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SERMON XVII.
That the Soul lives in a State of Sepa-

paration

ECCLES. xii. 7.

ons

it.

IN

XVII,

Then shall the Dust return to the Earth as it

was, and the Spirit shall return to God
who

gave
N the Verses preceding this of my Text, serM.

Solomon describes the Infirmities of old Age and the Approaches of Death in all its Degrees, with a great deal of Pomp, and in many beautiful and lofty Figures ; and having shewn its several Steps, and the Wastes it gradually makes on our Body, he intimates at last in the Words I have read to you what will be the Consequence when it totally prevails : Then shall the Dust return to God who

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gave it.

The Truth of the first part of this Affertion, or the Fall of the Dust into Duft again, we have already seen and examined at large : We have traced the Subject

of

SER M. of our Diffolution or Death both in its XVII.

Cause and Effect, from the first Threat and Denunciation of it against Adam in Paradise, to the Execution of it upon him and his whole Posterity to the Grave. But this left us in too melancholy a State for Man to acquiesce in, without carrying his Thoughts beyond it. Death, as gloomy a Prospect as it is now, would still be a much more melancholy View, if it put an End to the whole Man at once. For there is nothing we have so much an Aversion to, as a total Annihilation : Nothing our Nature desires more than to continue and exist. It may therefore be an agreeable Prosecution and Relief of the Subject I have begun, if after having contemplated that what is visible of us must soon have an End, I go on to prove that there is something invihble belonging to us which shall still remain.

For though we firmly believe that hereafter we shall live in our Bodies again; and that they shall not for ever. remain in the Grave; yet since we know they must be Prisoners of the Grave for a certain Time; that during that Time they must rot into Duft, and lie there as insensible as Dust can be; it must be some Consolation to think that

the

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XVII.

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the Soul, the mean while, is alive, and though SERM
stripped” of its Case, can yet live and act
without it. And therefore before I come to
speak of that perfect Triumph over Death
and the Grave, which the whole Man ex-
pects to obtain, hereafter, when his Body and
Soul shall be united again, and to which the
Order of these Discourses will lead me; I
think it expedient and necessary too, to Thew
first that daring this intermediate Space it is
but a partial Conquest and Victory that Death
gains over us: He cannot render it total and
compleat; but whilft he seizes and lays hold of
our Duft, is forced to leave our Soul untouch-
ed and still surviving. And this is so much
the more necessary to be done, because not
only Atheists who deny any future Statë at all,
but even Men who call themselves Christians;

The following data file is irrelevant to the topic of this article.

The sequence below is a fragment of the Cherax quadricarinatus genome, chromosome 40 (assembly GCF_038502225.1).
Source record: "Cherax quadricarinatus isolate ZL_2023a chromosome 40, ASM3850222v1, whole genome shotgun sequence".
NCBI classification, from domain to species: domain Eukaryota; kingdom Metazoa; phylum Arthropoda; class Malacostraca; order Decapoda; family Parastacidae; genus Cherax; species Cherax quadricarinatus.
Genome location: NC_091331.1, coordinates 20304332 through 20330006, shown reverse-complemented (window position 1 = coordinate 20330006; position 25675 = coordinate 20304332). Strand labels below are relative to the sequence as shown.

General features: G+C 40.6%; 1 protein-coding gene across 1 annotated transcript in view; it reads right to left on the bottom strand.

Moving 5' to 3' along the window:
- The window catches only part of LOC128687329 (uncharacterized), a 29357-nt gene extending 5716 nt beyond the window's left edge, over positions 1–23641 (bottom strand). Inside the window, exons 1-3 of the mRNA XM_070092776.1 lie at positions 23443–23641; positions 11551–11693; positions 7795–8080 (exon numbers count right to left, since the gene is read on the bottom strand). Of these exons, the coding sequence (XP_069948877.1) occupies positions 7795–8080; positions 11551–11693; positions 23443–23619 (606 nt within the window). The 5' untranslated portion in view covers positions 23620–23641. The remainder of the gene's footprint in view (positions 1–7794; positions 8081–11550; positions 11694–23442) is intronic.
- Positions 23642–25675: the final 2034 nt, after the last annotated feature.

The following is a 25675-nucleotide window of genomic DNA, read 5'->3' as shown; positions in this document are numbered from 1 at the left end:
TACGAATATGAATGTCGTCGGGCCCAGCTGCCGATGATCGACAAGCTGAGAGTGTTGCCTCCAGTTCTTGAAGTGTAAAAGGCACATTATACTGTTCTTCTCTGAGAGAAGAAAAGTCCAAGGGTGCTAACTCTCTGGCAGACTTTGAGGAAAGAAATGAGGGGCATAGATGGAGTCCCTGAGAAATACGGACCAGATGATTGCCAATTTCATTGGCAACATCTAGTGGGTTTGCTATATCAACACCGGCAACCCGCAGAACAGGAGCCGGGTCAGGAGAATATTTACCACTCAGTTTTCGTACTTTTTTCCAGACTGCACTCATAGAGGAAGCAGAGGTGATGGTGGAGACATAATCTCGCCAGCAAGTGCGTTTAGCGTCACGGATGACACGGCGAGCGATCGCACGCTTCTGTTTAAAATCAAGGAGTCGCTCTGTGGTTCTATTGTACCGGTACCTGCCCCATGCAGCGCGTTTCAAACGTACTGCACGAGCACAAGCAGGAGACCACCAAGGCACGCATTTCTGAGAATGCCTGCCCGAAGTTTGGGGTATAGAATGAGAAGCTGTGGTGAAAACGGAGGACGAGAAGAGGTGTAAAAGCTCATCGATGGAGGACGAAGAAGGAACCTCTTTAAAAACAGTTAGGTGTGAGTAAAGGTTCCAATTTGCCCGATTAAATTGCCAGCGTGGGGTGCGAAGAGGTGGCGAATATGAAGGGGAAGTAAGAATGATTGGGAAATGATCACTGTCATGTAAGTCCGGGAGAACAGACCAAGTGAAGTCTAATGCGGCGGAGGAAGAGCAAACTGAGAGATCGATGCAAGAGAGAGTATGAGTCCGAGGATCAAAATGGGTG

and profess to believe a Resurrection and the
World to come, are yet ready to dispute the
Soul's Existence or Being in a separate State.
The Socinians, a Class of Men, whose Name
and Opinions have been known too much and
too well of late, have so far united and jump-
ed in their Sentiments with Atheists them-
selves, as to assert-the Soul to be a material
Spirit, generated, growing and falling with
the Body ; though they still indeed have fo
VOL. II.

Cc

much

.

SERM. much Modesty left as to affert that Body and

Soul fill rise again bereafter at the Sound of the Voice of the Archangel and the Trumpet of God. However, I say, in the Opinion of the Nature and Existence of the Soul, Atheist and Socinian both agree : Both affirm without a Mask, and without a Blush, that the Soul is only the Flame of Life, which is kindled in the Body at its Formation or Birth, and again extinguished when the Body dies : Wiser, it seems, than the wisest of Men, that have lived before, who in the Words of my

Text partly supposes, and partly affirms the direct contrary to what our present Sophifts advance. He supposes à Spirit in every Man distinct from the Dust, and affirms that this Spirit, when the Dust Mall return to its native Prin. ciple, to the Earth as it was, shall continue to live and exist by itself, it shall then return to God who gave it. Now by the Spirit here which Solomon names in Opposition to the Duft, it is plain he means the thinking part of Man or Soul. The Doctrine therefore which issues from the Text, and which I design for the Subject of this Discourse, in Opposition to the Notions I have here laid down, branches of itself into these two Particu, lars : viz.

I. FIRST,

SERM.
XVII.

1. FIRST, That the Soul is a spiritual Substance diftin&t from the Body : And

II. SECONDLY, That it continues to live and exist when the Body dies.

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I. In the Prosecution of the First of these Heads, which is to prove that the Soul is a spiritual Substance, distinct from the Body, I shall not trouble you with the various Opipions of Philosophers and others concerning the Nature and Powers of the Soul, and in what particular Part of the Body her Throne is placed ; nor shall I needlesly inquire into her Origin or Source, as whether she is derived together with the Body down from the first Man through our Ancestors to us; or whether she takes Possession of the Body, after she had existed many Ages before in a separate State, or whether laftly she is purposely created and infused at the same Instant into the Body by God himself ? These are Quertions I shall leave entirely unexamined ; they being such as it is only in the Power of him that made them to folve; for the Soul must transcend herself to judge of them, for no Circle can comprehend itself, or be compreCc 2

hended

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